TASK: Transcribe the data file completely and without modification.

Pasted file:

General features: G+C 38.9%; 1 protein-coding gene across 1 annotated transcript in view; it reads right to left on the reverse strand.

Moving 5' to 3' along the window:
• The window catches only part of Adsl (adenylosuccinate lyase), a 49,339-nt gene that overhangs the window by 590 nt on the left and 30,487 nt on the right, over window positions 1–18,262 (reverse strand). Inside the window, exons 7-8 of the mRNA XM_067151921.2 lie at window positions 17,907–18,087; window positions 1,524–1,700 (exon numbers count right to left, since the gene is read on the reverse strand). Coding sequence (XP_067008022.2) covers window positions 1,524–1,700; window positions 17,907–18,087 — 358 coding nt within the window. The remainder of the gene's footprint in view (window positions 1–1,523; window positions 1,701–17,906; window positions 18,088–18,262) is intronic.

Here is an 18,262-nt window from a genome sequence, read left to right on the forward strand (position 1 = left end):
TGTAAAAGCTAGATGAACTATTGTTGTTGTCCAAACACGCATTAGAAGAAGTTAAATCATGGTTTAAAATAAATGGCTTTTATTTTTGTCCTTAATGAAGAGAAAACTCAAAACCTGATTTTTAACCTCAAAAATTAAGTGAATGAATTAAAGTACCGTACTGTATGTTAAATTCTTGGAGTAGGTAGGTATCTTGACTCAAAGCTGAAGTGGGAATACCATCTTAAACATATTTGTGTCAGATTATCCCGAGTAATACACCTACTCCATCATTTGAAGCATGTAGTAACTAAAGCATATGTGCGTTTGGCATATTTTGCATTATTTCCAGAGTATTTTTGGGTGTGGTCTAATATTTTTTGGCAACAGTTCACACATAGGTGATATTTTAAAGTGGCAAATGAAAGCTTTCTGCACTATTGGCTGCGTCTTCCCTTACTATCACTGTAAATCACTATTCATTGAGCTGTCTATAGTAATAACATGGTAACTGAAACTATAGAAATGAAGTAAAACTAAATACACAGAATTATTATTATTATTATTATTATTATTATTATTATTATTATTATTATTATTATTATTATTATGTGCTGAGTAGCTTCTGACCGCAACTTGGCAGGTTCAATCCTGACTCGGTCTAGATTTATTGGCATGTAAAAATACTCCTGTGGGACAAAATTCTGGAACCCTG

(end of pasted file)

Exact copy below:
General features: G+C 38.9%; 1 protein-coding gene across 1 annotated transcript in view; it reads right to left on the reverse strand.

Moving 5' to 3' along the window:
• The window catches only part of Adsl (adenylosuccinate lyase), a 49,339-nt gene that overhangs the window by 590 nt on the left and 30,487 nt on the right, over window positions 1–18,262 (reverse strand). Inside the window, exons 7-8 of the mRNA XM_067151921.2 lie at window positions 17,907–18,087; window positions 1,524–1,700 (exon numbers count right to left, since the gene is read on the reverse strand). Coding sequence (XP_067008022.2) covers window positions 1,524–1,700; window positions 17,907–18,087 — 358 coding nt within the window. The remainder of the gene's footprint in view (window positions 1–1,523; window positions 1,701–17,906; window positions 18,088–18,262) is intronic.

Here is an 18,262-nt window from a genome sequence, read left to right on the forward strand (position 1 = left end):
TGTAAAAGCTAGATGAACTATTGTTGTTGTCCAAACACGCATTAGAAGAAGTTAAATCATGGTTTAAAATAAATGGCTTTTATTTTTGTCCTTAATGAAGAGAAAACTCAAAACCTGATTTTTAACCTCAAAAATTAAGTGAATGAATTAAAGTACCGTACTGTATGTTAAATTCTTGGAGTAGGTAGGTATCTTGACTCAAAGCTGAAGTGGGAATACCATCTTAAACATATTTGTGTCAGATTATCCCGAGTAATACACCTACTCCATCATTTGAAGCATGTAGTAACTAAAGCATATGTGCGTTTGGCATATTTTGCATTATTTCCAGAGTATTTTTGGGTGTGGTCTAATATTTTTTGGCAACAGTTCACACATAGGTGATATTTTAAAGTGGCAAATGAAAGCTTTCTGCACTATTGGCTGCGTCTTCCCTTACTATCACTGTAAATCACTATTCATTGAGCTGTCTATAGTAATAACATGGTAACTGAAACTATAGAAATGAAGTAAAACTAAATACACAGAATTATTATTATTATTATTATTATTATTATTATTATTATTATTATTATTATTATTATTATTATGTGCTGAGTAGCTTCTGACCGCAACTTGGCAGGTTCAATCCTGACTCGGTCTAGATTTATTGGCATGTAAAAATACTCCTGTGGGACAAAATTCTGGAACCCTG